PASADENA, Calif. — When the dust finally settled and the US national team was able to make sense of the battering ram that threw them onto their backsides on Saturday night, there was really only one thing to say.
They had been beaten resoundingly by a much, much better team. That they blew a 2-0 lead on archrivals Mexico in the Gold Cup final is one thing. But the finality of the outcome hit even harder.
“It sucks getting your ass kicked, and that’s what happened today,” said US goalkeeper Tim Howard after the 4-2 loss. “It’s going to take awhile, but we’ll get over it. We’re still the dominant team in this region. We showed that. Unfortunately we didn’t do it for 90 minutes.”
But it’s not that simple. The US are now staring reality in the face: Mexico have stolen away the title of Best Team in CONCACAF, and they did it authoritatively and definitively by blowing through the US with style, class and joy — all of the things with which the Americans aspire to play.
This is not a blip on the radar, and it’s not a heavyweight throwing a punch and dancing backward to await a counterpunch. What El Tri did at the Rose Bowl is a clear sign that the balance of power in the region has shifted back South of the Border.
This Mexico team is perhaps the best in history with its whirlwind of an attack and flexible defensive backbone. The average age of El Tri’s main creative forces — Giovani dos Santos, Andrés Guardado, Pablo Barrera and, of course, Javier “Chicharito” Hernández — is a shade older than 23. They’ll just get better. And that is a frightening thought for the US.
“They’re as dynamic as any [Mexico] team I’ve ever played against,” said Landon Donovan, who has faced off with El Tri more than a dozen times at all levels of international play. “They’ve just got a few guys who can change a game in a heartbeat. ... They’re explosive.”
The next step for the US isn’t just to figure out where it all went wrong for 60 minutes on Saturday, it’s figuring out how to bridge the gap. Mexico’s product on the field is the result of years of reloading their youth system with talent, of carefully cultivating that talent in a national-team setup through all levels and then finding the right blend of complementary players and proper coaching to bring it all together.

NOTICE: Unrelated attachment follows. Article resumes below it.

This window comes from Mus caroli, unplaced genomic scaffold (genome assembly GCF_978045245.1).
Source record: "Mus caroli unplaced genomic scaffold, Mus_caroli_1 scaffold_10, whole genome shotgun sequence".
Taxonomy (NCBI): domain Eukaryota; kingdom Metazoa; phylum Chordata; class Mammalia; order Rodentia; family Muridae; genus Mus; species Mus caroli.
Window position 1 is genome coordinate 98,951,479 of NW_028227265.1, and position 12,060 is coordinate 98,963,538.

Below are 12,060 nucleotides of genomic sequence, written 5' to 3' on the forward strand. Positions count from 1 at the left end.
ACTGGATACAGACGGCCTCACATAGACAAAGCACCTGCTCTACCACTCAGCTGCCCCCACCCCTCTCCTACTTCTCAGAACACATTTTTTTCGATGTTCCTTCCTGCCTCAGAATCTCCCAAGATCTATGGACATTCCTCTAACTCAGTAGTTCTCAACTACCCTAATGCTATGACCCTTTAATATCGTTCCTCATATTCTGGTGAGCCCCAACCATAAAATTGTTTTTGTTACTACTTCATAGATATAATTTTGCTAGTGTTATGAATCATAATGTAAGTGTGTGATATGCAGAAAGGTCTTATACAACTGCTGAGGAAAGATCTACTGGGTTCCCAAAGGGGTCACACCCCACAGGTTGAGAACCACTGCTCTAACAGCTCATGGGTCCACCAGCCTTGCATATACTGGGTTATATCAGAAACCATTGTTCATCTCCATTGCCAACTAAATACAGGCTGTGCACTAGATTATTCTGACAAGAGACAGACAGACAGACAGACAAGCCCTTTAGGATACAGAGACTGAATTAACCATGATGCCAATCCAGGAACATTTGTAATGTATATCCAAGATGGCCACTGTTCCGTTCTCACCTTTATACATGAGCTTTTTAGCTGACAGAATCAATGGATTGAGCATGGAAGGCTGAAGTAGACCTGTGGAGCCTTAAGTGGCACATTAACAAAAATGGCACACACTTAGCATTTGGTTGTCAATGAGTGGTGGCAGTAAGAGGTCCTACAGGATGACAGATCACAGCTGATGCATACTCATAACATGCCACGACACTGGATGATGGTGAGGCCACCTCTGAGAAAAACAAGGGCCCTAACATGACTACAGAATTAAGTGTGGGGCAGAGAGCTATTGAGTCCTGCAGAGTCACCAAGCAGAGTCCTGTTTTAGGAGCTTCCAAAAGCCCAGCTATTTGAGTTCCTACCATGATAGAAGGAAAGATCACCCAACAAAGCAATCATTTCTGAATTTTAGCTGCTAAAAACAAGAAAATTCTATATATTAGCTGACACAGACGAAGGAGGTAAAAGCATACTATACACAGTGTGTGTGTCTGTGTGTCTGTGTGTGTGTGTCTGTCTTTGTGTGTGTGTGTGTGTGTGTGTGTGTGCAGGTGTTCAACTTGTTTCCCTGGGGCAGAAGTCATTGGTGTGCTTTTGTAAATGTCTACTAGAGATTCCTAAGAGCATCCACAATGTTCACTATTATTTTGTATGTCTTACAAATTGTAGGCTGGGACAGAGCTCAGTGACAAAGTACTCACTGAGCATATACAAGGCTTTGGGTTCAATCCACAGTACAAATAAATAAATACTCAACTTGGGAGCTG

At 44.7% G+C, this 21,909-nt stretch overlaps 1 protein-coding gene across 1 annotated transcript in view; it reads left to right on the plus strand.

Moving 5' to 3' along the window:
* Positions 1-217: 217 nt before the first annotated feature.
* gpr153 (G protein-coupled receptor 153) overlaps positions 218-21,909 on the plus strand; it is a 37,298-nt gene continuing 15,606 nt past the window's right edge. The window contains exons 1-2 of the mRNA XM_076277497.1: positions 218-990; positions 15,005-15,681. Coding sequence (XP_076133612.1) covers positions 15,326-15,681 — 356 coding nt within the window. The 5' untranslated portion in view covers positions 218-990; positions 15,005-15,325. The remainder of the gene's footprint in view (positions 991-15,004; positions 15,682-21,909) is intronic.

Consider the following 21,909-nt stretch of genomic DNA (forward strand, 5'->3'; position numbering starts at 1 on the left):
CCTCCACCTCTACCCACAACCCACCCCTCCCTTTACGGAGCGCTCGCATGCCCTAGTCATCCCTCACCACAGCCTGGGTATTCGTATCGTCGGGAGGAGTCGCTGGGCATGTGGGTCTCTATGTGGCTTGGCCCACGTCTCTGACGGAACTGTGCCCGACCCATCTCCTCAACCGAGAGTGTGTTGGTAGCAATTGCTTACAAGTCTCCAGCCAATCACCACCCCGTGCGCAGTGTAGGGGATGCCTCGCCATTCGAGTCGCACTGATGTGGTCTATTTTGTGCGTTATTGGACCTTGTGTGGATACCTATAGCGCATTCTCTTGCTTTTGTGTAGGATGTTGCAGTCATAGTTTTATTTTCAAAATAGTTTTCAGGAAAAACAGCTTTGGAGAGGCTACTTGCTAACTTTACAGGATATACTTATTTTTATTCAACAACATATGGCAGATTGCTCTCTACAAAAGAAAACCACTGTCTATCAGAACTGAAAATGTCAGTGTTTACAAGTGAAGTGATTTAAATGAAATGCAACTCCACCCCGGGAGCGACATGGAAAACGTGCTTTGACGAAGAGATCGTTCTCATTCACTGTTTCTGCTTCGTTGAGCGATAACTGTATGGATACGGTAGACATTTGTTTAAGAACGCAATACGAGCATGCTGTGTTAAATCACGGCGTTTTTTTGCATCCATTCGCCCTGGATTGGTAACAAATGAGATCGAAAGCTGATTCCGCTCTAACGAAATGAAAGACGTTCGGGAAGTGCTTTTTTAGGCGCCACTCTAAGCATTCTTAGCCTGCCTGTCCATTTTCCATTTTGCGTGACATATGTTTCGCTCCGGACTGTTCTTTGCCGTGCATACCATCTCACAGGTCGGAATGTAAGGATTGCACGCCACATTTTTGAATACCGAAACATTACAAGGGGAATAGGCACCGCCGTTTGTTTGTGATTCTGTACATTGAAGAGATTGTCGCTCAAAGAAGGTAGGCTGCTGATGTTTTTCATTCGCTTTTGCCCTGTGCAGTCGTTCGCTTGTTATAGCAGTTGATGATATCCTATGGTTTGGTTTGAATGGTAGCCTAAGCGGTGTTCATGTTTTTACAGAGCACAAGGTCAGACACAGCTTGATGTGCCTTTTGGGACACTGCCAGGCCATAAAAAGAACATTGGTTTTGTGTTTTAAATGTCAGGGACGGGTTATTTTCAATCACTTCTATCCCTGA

They’ve laid a foundation and are watching their masterwork bloom. Mexico are heading where the US want to be. And that will be a bitter pill to swallow.
It’s hard to see right now, but the US did indeed make progress at this Gold Cup. Call out Bob Bradley for his in-game management and selection if you will, but he made the US a much better possession-oriented side during the tournament. The Americans improved vastly over all six games they played, including somehow almost breaking even in the possession battle in the final.
But they still lack the big-game fortitude to maintain a 90-minute performance on a consistent basis, and that’s what showed as Mexico gleefully ran roughshod through the US midfield and back line.
“We got a lot better this tournament, just the way we were playing and the way we were moving the ball and keeping possession a little more,” said Donovan. “We still have a ways to go. We saw tonight that when you take it up another level, it becomes even more difficult.”
What will make the bitter taste linger is that the US are now winless in three straight games against their archrivals, and have been outscored 11-3 during that stretch, dating back to 2010 World Cup qualifying.
They won’t get another crack at El Tri in a game that matters until the Hexagonal begins in nearly two years — and worse, the Americans won’t play a meaningful game against anyone for another year, when 2014 World Cup qualifying begins. That’s an eon for the sting of a painful defeat to linger, and it will make them think long and hard.
“A game like this, when you’re together for a month, when you feel like you’ve worked hard and grown and now put yourself in the final, when it’s all over and you’ve let it get away, it’s an empty feeling,” Bradley said in the postgame press conference.
“We have a short conversation just about what that feels like, about things we can now take away from this whole month together and use it as a way to continue to build our team.”
In the long run, this may be the best thing for the USMNT. For all of the heroics and excitement in their amazing runs in consecutive summers in South Africa, there must always be a feeling that there is a long way to go. We're not there yet, and any feelings of self-satisfaction shouldn't replace motivation. There is vast room for improvement everywhere inside the US system, on the field and off it.
That our greatest rivals stole the crown away should force the USSF to take a greater look at itself and figure out how to get back on top. The hunger to become No. 1 again can only help the US get better for the long-term.
“They’ve shown that they’re the team to beat right now,” Donovan said of Mexico, “and we’ve got to go get them.”